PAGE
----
Sumita Batra, chief executive officer of Ziba Beauty, has a vision of the 12-store Southern California chain becoming as synonymous with the hair-removal technique threading as Kleenex is with tissues. To get there, she’s already acting like it is.
“I behave, look, feel like a brand,” said Batra, 40, who lived in England, Iran and India before immigrating to the U.S. at age 16 and settling in Artesia, Calif., home to the Little India neighborhood and Ziba Beauty’s headquarters. “I am known within my organization to use the McDonald’s example of the hamburger looking the same, tasting the same everywhere you go. I am a branding freak. It is critical to our success.”
Batra has spent the better part of the last three years readying Ziba Beauty to support 51 stores by 2012, after convincing her family it could transcend the mom-and-pop level. Batra’s mother, Kundan Sabarwal, nicknamed Kelly, started Ziba Beauty in 1986 out of 400 square feet; her sister, brother and husband hold executive positions and equal shares of the company.
The Ziba Beauty image has received a major overhaul. Batra hired Jas Nakaoka of the L.A. firm J.T. Nakaoka Associates Architects, which has worked on projects for Forever 21, to revamp the stores. He crafted an accessible, clean look that Batra describes as “between Japanese and modern Indian,” with light colors, ample illumination and an enlarged white Ziba logo on the wall.
Batra solicited the advice of Mario Ciampi, a partner at New York investment firm Prentice Capital Management and former Disney Store president, to help develop expansion plans. He instructed her to avoid rolling out stores nationally during Ziba Beauty’s early growth stages in favor of isolating new stores in California or nearby states.
Ziba Beauty expects to add four to six locations in California this year; the company added one last year and five the year before. Stores range from 1,000 to 1,400 square feet, have 10 to 12 chairs and are best situated in bustling shopping malls, according to Batra.
The company bolstered the executive ranks last year by bringing on board beauty veterans Piero Broccardo, as director of finance, and Anna Meadows, as director of human resources. In total, the company employs about 180 people.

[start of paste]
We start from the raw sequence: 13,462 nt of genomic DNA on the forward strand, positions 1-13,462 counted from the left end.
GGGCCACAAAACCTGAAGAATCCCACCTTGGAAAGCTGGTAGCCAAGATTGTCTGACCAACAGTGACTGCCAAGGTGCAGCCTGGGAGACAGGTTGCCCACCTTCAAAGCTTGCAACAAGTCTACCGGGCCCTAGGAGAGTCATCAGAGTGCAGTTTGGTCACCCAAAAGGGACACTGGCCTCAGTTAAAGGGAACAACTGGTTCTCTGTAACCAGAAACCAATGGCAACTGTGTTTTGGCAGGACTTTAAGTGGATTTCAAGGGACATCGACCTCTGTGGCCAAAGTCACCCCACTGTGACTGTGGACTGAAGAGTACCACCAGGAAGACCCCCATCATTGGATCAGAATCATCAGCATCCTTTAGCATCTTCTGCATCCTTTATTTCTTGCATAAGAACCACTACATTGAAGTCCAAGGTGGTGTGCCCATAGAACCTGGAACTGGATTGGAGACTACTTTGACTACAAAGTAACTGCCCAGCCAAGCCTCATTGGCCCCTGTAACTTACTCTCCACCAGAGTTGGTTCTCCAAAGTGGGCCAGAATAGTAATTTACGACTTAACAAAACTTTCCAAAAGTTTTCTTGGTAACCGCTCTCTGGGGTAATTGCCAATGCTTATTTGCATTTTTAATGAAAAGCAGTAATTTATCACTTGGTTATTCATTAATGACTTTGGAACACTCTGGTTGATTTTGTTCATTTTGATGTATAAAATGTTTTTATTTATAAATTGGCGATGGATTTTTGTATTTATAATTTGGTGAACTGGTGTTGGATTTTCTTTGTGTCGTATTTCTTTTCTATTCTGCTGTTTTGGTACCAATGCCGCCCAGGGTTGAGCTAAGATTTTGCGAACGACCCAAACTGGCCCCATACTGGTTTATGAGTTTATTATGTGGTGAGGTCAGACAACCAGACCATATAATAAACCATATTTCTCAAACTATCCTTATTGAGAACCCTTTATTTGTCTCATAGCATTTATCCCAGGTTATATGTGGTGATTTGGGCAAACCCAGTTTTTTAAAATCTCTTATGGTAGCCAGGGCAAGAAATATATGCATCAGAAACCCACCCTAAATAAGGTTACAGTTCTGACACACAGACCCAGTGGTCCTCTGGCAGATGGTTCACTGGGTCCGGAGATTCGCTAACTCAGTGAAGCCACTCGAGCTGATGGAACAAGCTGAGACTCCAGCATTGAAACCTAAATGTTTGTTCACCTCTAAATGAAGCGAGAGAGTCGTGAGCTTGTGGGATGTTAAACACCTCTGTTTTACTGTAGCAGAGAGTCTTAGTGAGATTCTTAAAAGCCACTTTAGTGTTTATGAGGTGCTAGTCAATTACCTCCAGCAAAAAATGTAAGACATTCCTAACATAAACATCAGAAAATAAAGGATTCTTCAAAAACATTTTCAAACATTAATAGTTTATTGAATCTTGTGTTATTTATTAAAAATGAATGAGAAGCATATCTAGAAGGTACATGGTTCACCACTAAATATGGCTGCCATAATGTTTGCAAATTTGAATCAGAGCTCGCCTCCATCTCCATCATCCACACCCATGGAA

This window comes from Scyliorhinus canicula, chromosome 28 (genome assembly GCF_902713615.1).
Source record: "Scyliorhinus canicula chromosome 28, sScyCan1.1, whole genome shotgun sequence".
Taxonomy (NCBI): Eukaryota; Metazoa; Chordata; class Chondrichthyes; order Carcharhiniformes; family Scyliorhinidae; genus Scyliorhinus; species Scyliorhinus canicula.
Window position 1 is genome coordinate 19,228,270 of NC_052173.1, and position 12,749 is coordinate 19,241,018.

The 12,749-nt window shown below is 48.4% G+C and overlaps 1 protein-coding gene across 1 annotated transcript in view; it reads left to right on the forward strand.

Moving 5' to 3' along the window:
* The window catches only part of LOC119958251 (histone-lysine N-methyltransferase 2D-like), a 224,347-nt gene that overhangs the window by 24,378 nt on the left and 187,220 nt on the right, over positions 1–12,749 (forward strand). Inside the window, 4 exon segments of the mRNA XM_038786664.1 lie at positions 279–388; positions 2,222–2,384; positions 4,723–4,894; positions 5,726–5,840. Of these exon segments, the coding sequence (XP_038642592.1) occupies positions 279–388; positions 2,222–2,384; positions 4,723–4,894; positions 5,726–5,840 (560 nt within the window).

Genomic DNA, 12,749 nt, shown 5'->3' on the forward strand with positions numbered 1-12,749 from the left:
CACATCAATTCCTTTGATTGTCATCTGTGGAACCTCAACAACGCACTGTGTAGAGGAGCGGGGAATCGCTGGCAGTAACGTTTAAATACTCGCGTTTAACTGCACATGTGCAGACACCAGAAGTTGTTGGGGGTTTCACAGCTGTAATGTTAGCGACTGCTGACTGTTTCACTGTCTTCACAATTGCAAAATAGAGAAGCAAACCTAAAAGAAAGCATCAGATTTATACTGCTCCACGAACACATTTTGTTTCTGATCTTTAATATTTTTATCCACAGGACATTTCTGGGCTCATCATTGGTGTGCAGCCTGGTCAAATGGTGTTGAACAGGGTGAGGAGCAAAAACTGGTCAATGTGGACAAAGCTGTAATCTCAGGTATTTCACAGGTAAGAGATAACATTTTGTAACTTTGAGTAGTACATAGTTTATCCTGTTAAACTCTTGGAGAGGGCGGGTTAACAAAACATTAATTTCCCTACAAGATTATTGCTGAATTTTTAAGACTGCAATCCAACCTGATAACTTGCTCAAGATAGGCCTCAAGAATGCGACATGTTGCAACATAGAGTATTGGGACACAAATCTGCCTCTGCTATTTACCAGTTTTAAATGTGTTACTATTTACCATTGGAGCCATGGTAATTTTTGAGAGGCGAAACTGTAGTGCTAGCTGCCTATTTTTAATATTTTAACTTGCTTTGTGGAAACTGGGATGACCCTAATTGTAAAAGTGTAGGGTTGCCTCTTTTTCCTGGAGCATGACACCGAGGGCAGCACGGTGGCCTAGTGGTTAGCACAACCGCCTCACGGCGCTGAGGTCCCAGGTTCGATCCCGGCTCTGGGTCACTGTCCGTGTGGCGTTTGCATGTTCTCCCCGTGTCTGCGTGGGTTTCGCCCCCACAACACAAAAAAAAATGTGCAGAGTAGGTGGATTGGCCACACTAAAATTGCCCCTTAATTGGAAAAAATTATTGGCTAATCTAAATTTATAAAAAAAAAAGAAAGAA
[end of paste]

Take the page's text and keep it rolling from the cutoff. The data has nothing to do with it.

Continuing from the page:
Ziba Beauty vends its own line of products that averages $11 each and is set to increase from 20-plus to 80 stockkeeping units this year.
The company, which services between 13,000 to 17,000 customers weekly at its 12 stores, has raised the brow service price from $9 to $11. Threading accounts for about 90 percent of Ziba Beauty’s business, but it also offers waxing and Mehndi, a traditional art form that uses henna for temporary tattoos.
The company generated $12 million in revenues last year and is on pace to reach $12 million to $16 million this year, depending upon the number of stores added.
Batra is aiming for Ziba Beauty to secure private equity investment next year. Broccardo added that it takes Ziba Beauty around 14 months to earn back the $350,000 to $400,000 it costs to build a store, in contrast to the 24 to 36 months more typical for the industry.
Ziba Beauty has its share of challenges. Competition has been mounting in the threading field, and in eyebrow services in general, with the rise of brow destinations, including Anastasia and Benefit at Nordstrom and Macy’s, respectively. Franchise threading concepts are also multiplying, and include Chicago-based Shapes Brow Bar and Brow Art 23, as well as Bedford, Tex.-based Styles of India.
The firm has also been targeted in a lawsuit filed last year by former employees alleging the company didn’t give them minimum wage, overtime compensation and meal and rest breaks. In response to the suit, Batra said, “I feel very strongly that we have not done anything wrong.” Virginia Keeny, an attorney for the plaintiffs, is working to certify the lawsuit as a class action with an estimated 150 to 200 people in the class. “It is just getting rolling,” she said.
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